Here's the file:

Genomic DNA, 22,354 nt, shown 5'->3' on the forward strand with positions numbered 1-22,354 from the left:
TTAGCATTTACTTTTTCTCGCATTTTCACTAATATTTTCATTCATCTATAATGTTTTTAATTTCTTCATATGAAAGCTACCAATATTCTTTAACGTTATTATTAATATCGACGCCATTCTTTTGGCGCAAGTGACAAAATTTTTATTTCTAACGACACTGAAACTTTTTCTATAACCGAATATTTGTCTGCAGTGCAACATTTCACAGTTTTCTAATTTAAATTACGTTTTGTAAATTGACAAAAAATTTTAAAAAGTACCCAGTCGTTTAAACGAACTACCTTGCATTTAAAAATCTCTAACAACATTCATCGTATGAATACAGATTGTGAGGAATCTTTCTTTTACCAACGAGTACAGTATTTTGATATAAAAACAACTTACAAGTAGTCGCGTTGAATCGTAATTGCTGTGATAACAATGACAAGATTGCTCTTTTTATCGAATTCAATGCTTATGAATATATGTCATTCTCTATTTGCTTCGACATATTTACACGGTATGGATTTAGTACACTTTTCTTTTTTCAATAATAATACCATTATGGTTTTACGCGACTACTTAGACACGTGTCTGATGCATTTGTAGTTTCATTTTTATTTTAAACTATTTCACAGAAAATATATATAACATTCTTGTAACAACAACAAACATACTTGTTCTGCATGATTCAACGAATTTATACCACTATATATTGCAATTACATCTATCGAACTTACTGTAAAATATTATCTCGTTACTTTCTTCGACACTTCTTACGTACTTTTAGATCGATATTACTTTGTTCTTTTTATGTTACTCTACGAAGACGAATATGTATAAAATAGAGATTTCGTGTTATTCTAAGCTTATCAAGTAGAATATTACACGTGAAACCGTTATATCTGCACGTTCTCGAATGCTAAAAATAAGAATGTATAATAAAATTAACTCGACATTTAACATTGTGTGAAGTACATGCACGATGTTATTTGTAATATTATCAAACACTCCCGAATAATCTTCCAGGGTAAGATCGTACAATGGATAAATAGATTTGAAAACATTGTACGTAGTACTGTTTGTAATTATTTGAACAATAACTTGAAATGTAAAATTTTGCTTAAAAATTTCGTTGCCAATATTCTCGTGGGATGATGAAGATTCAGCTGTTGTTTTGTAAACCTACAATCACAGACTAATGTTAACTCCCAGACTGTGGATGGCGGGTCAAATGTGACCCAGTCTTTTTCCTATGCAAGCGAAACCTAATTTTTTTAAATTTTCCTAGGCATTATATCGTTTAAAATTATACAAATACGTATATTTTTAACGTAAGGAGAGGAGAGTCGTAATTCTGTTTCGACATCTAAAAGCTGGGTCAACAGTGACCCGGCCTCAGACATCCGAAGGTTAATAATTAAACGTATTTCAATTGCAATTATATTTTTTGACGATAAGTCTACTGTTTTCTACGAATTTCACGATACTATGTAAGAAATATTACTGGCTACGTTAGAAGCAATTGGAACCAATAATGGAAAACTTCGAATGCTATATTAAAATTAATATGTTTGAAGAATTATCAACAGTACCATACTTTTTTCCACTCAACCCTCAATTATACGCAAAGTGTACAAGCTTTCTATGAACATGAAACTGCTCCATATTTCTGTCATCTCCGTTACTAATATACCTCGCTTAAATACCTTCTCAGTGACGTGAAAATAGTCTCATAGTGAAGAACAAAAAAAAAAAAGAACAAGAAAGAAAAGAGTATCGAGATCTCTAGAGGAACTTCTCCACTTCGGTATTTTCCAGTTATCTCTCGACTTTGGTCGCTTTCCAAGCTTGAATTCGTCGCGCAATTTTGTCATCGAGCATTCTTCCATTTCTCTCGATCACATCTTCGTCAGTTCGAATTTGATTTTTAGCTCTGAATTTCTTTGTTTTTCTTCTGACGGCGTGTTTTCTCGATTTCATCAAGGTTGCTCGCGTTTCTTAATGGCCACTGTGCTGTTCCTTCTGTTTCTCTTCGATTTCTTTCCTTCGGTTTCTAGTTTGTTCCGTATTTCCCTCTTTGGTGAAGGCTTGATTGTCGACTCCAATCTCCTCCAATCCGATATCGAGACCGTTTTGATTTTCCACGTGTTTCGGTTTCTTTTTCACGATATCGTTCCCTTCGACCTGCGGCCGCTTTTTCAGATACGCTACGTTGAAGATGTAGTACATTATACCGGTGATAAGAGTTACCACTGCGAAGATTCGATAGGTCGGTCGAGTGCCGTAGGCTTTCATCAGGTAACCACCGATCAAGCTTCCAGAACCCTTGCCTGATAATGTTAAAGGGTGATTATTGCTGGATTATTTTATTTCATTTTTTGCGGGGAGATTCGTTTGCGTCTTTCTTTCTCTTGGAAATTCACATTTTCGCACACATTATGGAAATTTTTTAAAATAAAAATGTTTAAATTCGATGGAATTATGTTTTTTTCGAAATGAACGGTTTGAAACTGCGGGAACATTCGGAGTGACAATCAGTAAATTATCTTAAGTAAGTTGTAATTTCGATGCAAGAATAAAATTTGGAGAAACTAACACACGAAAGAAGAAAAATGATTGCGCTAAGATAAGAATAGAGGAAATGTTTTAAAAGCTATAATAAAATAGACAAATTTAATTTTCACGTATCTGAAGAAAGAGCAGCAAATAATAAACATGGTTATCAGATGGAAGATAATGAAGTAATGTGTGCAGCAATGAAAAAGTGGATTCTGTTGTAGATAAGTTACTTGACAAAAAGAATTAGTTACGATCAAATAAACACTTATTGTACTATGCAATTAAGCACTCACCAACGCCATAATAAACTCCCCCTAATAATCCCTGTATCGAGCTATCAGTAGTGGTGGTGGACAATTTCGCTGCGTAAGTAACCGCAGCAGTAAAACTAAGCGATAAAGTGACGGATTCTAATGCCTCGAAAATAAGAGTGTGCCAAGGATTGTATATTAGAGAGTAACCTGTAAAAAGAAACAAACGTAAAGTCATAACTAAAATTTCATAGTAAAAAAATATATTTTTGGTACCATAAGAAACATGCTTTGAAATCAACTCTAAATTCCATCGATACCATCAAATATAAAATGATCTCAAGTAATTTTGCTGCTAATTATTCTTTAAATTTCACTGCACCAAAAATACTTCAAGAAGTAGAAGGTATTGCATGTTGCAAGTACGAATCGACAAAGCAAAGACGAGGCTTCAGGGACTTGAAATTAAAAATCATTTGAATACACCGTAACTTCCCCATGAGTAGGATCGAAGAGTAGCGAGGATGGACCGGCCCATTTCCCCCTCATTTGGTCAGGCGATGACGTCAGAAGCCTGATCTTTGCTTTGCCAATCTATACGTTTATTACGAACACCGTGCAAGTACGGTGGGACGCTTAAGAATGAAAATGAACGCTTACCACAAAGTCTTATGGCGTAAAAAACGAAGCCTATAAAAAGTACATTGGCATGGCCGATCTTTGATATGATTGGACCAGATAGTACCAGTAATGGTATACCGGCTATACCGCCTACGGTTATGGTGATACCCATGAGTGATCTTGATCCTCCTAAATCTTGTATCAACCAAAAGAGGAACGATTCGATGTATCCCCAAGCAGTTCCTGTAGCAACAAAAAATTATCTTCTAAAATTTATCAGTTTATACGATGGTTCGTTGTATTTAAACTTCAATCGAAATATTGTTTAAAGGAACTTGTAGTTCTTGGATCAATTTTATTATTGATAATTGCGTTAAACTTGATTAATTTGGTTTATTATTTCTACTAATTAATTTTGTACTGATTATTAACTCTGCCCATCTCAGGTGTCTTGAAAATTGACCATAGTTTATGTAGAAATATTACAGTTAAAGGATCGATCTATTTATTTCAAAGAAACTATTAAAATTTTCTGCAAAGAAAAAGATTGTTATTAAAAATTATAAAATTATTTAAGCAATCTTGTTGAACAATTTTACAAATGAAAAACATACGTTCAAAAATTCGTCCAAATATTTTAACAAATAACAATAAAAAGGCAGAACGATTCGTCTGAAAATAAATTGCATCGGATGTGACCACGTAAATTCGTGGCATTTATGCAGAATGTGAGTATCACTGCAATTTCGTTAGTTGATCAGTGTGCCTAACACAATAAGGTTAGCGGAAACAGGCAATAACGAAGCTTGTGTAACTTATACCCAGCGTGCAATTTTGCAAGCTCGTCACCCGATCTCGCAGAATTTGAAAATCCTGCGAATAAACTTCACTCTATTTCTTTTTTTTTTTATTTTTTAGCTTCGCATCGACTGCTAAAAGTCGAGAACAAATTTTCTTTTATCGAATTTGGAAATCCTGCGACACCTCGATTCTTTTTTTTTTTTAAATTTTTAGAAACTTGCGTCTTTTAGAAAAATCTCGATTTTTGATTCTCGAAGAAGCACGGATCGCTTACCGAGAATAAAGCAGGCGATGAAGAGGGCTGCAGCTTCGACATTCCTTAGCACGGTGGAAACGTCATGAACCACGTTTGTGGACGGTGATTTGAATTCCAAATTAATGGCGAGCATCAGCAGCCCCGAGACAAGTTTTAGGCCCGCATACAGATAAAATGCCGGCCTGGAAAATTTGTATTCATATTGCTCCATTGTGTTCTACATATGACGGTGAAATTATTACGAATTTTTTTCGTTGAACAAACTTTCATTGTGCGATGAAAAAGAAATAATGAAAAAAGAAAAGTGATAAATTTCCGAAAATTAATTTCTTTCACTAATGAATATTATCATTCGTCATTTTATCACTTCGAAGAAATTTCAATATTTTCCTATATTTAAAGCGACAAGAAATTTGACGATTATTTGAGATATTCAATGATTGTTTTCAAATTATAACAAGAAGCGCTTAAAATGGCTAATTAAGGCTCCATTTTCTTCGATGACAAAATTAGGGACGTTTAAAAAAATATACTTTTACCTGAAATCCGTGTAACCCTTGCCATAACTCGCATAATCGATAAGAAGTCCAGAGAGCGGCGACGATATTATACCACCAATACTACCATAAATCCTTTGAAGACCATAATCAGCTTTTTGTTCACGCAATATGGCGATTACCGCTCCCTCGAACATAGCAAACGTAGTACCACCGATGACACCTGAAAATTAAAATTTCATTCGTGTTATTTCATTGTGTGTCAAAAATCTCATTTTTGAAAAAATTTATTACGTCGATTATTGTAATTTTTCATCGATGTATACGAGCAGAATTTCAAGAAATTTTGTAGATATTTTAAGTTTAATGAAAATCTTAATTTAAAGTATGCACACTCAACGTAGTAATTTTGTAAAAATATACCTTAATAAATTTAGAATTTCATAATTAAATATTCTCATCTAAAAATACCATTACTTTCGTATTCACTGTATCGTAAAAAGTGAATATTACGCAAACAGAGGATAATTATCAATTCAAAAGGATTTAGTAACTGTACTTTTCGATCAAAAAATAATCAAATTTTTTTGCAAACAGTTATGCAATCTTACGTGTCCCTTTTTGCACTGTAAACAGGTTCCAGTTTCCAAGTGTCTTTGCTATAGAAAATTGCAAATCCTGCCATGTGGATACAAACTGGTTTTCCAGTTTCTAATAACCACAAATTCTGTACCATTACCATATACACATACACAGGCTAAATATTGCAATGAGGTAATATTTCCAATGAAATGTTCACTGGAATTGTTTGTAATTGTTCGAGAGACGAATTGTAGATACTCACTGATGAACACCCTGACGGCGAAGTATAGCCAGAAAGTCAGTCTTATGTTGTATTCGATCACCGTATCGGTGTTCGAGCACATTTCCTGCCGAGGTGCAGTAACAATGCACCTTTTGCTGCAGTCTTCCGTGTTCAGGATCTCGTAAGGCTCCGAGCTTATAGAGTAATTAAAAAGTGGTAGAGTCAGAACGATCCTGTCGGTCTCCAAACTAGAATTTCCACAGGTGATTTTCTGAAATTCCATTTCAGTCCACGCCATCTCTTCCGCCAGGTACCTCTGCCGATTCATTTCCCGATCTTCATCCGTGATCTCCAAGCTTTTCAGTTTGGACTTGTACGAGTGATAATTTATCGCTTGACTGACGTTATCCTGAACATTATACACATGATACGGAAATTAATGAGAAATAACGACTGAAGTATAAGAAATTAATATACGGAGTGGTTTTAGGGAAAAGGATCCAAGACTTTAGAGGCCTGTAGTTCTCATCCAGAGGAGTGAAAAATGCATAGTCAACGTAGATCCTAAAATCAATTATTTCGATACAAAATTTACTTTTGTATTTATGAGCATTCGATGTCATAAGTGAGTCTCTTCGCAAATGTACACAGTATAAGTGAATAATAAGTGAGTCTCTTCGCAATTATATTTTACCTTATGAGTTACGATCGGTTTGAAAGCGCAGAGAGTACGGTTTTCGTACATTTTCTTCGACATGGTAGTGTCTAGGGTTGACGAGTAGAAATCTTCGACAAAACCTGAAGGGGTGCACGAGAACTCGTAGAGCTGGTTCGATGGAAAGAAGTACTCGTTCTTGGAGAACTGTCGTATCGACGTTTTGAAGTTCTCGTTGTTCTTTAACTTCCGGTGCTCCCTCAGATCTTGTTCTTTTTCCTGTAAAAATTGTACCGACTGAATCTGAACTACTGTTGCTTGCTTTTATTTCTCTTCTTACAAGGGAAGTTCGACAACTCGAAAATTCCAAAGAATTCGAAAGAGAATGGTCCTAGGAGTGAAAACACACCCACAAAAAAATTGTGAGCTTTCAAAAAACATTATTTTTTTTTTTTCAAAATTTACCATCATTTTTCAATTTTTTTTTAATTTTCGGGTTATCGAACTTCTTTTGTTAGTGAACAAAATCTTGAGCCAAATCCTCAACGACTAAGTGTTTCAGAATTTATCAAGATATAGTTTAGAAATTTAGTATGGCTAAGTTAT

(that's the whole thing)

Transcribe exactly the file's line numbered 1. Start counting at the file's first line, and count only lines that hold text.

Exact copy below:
Genomic DNA, 22,354 nt, shown 5'->3' on the forward strand with positions numbered 1-22,354 from the left: